The second release of spring 1954 gave us “Jesus, I Love To Call His Name,” a song of traditional origin arranged by Caston and lead in song by Robert and filled with tight, clever harmonies. The reverse side gave us Robert’s soul-lifting measures on “One Of These Mornings,” which screams along at a rapid clip. Aurally, both tunes could have captured the market had Fabor Robinson had the grease to promote them.

By the close of 1953, Robert found that family commitments had risen to the top of his immediate priority list. As Mary Lou asserted, a large family required a steady job with a regular income. Robert wound up with five children – three boys and two girls. Sadly, he lost his eldest son in childhood. Robert returned to his family in Shreveport and found a job as a waiter at The Washington Erie Hotel. He kept in touch with Willie Caston and the boys who moved on to record four fine releases on Johnny Mercer’s Capitol imprint in Hollywood. But Robert was bitten by the bug and his sojourn barely lasted a year.

Towards the close of 1954, and against his wife’s wishes, Robert had Caston introduce him to James Hill, manager, baritone and principal driver for the Skylarks, an offshoot of The Fairfield Four out of Nashville. The Rev. Robert Crenshaw was planning to leave the group to return to his ministry in Memphis. James Hill was looking for a tough, hard-singing lead. It is not known how Hill managed to financially persuade Robert out of a steady job, but he did.

The rift in the Fairfield Four of Nashville came about in 1950. Professional differences disrupted the smooth progress of the group’s goals. Out-of-town members pressured to keep the outfit nationally exposed through continuing coast-to-coast tour schedules. Locally-based Nashville members, on the other hand, were content with a touring venue that did not take them away from families and friends for long periods of time. To complicate matters, a substantial amount of the quartet’s “operating funds” were invested in the Fairfield Four Funeral Home on Lafayette Street. After a promising start, the home failed to make enough money to keep it solvent.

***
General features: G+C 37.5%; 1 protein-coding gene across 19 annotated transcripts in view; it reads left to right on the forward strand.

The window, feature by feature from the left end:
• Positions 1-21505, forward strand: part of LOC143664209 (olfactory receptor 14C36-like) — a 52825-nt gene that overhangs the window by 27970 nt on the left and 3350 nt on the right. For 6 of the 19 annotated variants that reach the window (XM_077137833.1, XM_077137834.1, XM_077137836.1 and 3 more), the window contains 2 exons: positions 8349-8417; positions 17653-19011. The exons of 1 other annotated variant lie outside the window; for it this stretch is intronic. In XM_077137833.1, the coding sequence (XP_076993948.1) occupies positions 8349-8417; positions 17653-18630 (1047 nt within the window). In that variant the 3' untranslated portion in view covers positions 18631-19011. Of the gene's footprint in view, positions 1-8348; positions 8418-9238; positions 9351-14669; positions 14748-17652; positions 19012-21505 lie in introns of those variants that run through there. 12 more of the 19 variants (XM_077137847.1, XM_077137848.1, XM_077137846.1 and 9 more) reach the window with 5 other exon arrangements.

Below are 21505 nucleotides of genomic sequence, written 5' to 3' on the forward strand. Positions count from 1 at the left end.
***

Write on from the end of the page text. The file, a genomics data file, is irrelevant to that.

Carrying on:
Issues came to a head during the winter of 1949-1950. Severely disillusioned baritone Edward “Preacher” Thomas, basso Isaac “Dickie” Freeman and James Hill broke away from the rest of the quartet. With the enlistment of tenors Willie Jefferson and Wilson Paige, the five formed the split-away Skylarks, a name most likely derived from the symbolic reference to the species of songbird that flies spirally upwards in song. The freshly formed quartet almost immediately relocated to Montgomery, Alabama. A year later they were touring extensively.

By the spring of 1951, the Skylarks had signed up with Ernie Young’s Nashboro label on Nashville’s Third Avenue North. On Nashboro, the Skylarks enjoyed an off-and-on sixteen-year relationship. Edward “Preacher” Thomas quit the group in 1952, and by 1953 the Skylarks had undergone major changes. Wilson Paige had left and Lindsay Starks had replaced him. Thomas was temporarily replaced by Rev. Robert Crenshaw, a thunderbolt tenor preacher, formerly of The Swan Silvertones. The Swans replaced Crenshaw with the formidable Dewey Young. Robert took the place of Crenshaw. The physical make-up of The Skylarks at this time was Willie Jefferson, Lindsay Starks, tenors, James S. Hill, baritone, and Isaac “Dickie” Freeman, basso.